Make us your home page
Instagram

Today’s top headlines delivered to you daily.

(View our Privacy Policy)

Epilogue | Richard Allen "Dick" Minck

Arts and symphony benefactor Dick Minck dies at 84

ST. PETERSBURG — Aside from the top hat he sometimes wore, jeweled cuff links he had made and a Corum watch with a face to match his Excalibur automobile, Dick Minck set himself apart with a piece of formal wear none could imitate — hand-painted tuxedo shirts reminiscent of Salvador Dali.

That kind of panache made him hard to miss at galas for the arts.

But the area's museums and orchestras knew Mr. Minck provided a lot more than a reliable dose of pizazz. Together with his wife, the late Helen James Minck, he was a big reason those institutions have stayed afloat.

Mr. Minck was a 57-year-old bachelor in the mid 1980s when he married Helen, the widow of Raymond James Financial founder Robert James, who died in 1983. Theirs was a true partnership, friends and relatives say, especially in the Mincks' mutual commitment to the arts.

Mr. Minck died Dec. 12, nearly a year after the death of his wife. He was 84.

Despite his flash, Mr. Minck and his wife were quiet givers.

"Dick and Helen helped us acquire major works of art," said spokesman David Connelly of the Museum of Fine Arts. "They didn't require much recognition or solicitation. They kind of knew what they wanted to support and they did it."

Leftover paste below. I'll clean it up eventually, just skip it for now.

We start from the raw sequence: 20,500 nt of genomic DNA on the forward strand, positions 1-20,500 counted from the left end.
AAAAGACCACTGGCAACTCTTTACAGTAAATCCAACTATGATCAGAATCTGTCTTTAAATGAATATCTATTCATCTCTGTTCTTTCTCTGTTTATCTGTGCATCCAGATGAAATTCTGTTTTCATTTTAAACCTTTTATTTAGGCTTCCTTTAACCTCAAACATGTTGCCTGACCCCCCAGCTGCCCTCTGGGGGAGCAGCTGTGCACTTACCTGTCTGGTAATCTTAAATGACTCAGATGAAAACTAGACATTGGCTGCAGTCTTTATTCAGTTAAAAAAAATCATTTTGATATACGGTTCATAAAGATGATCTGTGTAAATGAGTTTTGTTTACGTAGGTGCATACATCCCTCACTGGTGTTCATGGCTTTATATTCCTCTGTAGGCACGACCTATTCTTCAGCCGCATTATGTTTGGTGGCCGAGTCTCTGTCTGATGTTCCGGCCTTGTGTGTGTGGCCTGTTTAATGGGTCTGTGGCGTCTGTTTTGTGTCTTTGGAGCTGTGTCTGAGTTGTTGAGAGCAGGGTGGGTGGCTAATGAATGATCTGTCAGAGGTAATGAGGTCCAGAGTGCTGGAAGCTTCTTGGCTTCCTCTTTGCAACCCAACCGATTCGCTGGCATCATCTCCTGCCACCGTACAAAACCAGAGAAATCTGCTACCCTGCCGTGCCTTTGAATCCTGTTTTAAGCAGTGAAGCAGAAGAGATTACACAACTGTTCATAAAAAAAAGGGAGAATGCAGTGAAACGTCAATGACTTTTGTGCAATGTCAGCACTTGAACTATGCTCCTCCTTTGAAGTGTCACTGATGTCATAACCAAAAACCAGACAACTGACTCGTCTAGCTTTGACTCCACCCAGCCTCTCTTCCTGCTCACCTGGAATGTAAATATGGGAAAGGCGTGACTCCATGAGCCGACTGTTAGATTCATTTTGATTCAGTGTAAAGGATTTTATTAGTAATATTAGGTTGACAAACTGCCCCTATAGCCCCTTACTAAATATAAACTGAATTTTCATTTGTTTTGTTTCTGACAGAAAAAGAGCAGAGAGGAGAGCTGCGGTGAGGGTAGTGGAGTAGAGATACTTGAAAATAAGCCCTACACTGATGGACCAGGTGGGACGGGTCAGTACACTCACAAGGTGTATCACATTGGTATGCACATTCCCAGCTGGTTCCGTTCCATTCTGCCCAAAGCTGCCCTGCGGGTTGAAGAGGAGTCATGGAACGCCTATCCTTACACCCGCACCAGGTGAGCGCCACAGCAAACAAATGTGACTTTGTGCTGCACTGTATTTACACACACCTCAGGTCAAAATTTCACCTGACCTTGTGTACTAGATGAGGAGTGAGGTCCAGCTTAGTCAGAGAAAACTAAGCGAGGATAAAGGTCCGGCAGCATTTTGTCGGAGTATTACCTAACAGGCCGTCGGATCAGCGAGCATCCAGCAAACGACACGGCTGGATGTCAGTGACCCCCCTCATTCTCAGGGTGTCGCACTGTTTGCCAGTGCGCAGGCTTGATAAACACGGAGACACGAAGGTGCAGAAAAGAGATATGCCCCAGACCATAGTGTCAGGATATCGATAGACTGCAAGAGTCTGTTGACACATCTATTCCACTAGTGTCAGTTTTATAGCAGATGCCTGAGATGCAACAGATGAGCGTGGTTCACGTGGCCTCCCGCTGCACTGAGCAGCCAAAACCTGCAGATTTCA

The couple also contributed heavily to the Dali Museum and had endowed three chairs in the Florida Orchestra.

Richard Allen Minck grew up in Bluffton, Ohio. He lasted just three days in his first art class before his teacher made him stand in the cloakroom for refusing to copy the works she put before the class.

"I found it more interesting to elaborate," he told a hometown newspaper two years ago.

Later, an art professor at Ohio State University told him to discover what he wanted to make out of a hunk of clay and "just let it out."

After a sojourn to California, where he mingled with movie stars, Mr. Minck taught art at Ohio State and hosted an instructional television show for more than 20 years.